Treatment of Fractures on a Hike in South Africa

Head Fractures

Very dangerous and mostly fatal. Classic signs would be bruises behind the ears or around the eyes, and fluid coming from the ears and nose. This is serious because the brain tissue would be damaged and will swell as the body tries to bring extra blood up to the brain.

Therefore never raise the patients legs as this would increase the blood flow to the brain and cause even more swelling and eventually death. Never stop the fluid from trying to escape out of the ears and nose, as this is the body’s way of trying to reduce the swelling of the brain. Try to keep the patient awake and get help ASAP.

Rib Fractures

Fractured ribs could puncture the lungs and cause difficulty and even death. The only thing you can really do is try to sit the patient up or in a comfortable position and put a jacket or blanket under his arms to “pillow splint” his ribs and make breathing easier. Also raise his legs to counteract shock.

Get help ASAP. You might have to do mouth to mouth if he stops breathing.

Pelvic Fractures

The patient can lose up to 2 – 3 Litres of blood internally, and considering that you only have about 6 Litres in the body, this is very serious and life-threatening. Other complications include a ruptured bladder, and you will find that the patient automatically urinates when the patient has fallen, on impact.

The only thing you could really do to make him comfortable is to put a blanket or something under his knees, as this takes the weight and pressure off the pelvic bones. Do not allow the patient to urinate as a full bladder (if he has one and it is still intact) will act as an internal splint and keeps the pelvic bones together.

If he does urinate, the pelvic bones have more space to move and can cause more damage.

Arm Fractures

Three things to always remember with broken bones is:

a) they can severe or squash nerves and cause paralysis.

b) they can severe or squash blood vessels(arteries) and cause death of tissue resulting in amputation in hospital.

c) bones make blood in their marrow, and when broken, blood will leak out of the bone and therefore cause internal bleeding.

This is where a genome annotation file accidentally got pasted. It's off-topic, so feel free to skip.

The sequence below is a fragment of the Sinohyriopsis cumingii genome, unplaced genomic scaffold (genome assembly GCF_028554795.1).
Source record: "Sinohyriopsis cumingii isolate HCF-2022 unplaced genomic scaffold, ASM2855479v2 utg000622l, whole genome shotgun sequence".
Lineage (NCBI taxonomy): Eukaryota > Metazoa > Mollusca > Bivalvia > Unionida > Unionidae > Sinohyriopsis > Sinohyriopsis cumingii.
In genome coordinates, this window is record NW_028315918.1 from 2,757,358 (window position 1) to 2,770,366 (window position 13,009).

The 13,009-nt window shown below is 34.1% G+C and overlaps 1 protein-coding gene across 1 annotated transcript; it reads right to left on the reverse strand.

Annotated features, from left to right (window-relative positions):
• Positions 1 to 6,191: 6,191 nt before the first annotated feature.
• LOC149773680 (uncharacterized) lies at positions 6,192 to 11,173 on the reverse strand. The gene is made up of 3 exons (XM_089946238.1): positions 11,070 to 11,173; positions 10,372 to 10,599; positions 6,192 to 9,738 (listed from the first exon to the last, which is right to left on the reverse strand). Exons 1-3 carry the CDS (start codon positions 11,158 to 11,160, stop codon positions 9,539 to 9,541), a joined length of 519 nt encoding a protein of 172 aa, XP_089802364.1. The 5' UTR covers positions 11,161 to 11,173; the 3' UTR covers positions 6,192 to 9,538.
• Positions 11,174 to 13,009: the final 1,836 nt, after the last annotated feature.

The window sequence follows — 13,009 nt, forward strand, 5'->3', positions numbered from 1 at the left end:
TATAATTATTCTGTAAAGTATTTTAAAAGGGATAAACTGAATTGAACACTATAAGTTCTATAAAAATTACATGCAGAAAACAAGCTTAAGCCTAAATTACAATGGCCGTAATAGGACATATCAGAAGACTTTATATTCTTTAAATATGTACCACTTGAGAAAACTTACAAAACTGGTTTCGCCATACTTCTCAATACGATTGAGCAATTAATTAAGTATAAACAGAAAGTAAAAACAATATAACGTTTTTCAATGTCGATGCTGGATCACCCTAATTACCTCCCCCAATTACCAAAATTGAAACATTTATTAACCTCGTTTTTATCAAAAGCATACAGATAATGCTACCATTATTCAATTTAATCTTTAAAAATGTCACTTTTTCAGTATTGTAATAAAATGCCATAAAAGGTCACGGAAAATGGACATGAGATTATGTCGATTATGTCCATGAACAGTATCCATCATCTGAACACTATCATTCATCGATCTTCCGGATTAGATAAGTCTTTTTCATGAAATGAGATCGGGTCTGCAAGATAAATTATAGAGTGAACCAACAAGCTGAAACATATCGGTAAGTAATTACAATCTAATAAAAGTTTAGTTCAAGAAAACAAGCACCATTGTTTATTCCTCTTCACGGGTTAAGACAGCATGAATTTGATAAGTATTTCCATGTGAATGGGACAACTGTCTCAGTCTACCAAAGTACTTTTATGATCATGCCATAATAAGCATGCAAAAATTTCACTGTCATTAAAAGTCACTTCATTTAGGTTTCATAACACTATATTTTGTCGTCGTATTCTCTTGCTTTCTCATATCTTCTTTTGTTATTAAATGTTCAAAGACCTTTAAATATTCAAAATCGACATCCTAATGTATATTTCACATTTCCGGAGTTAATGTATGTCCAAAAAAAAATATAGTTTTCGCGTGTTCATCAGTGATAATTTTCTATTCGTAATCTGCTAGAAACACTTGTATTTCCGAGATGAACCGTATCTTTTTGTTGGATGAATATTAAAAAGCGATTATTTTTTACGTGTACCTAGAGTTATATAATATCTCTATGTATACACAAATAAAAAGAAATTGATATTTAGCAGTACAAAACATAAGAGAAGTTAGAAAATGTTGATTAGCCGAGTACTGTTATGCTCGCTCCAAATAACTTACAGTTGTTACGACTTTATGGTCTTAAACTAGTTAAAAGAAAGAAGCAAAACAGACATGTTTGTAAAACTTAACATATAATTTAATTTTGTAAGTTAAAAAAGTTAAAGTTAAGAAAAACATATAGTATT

Use the body’s torso as a splint. Let the patient hold his arm against him and make sure he elevates the forearm. You can take the bottom the his jersey or jacket and fold it over his arm to keep the arm against his body. Or you can use a triangular bandage and make a sling for the arm.

Please do not forget to check for a pulse in his wrist and to test for sensation by scratching his palm. If you have no pulse, please get help ASAP.

And perhaps you could try to ever so slightly pull traction on the arm to try and free the artery, although this is not really suggested as it could cause more damage and of cause is very painful. No win situation there.

Leg Fractures

The same 3 points as above apply. Check for a foot pulse and sensation on top of the foot. Never scratch underneath the foot as this might tickle the patient and cause more damage as the patient pulls his leg back.

Try to find three fairly sturdy straight branches and splint the leg by putting one splint underneath the leg for support and the other two on the inside and outside of the leg. Tie the splints together with cloth or triangular bandages at all 4 joints of the leg, i.e. at the top, above and below the knee and at the ankle.

Always use branches that are the full length of the leg irrespective of where the fracture is. If you can only find one branch, put it underneath the fractured leg and then tie both legs together. Always raise the legs once splinted as this will slow down bleeding and treat for shock. If you see that a bone is protruding, never try to push it back, just make a ring bandage and put it around the bone, then bandage the wound.

Don’t forget to recheck for a foot pulse once you have splinted, in case you have tied the bandages too tight and inhibited blood flow. If you have no foot pulse, once again try to pull slight traction on the leg to free the trapped artery. Also remember that when you are splinting a leg, you should try to support it by putting one hand under the ankle and the other under the knee, and if you have someone else with you, they should put the triangular bandages underneath the leg at the 4 joints before you put the branches under the leg.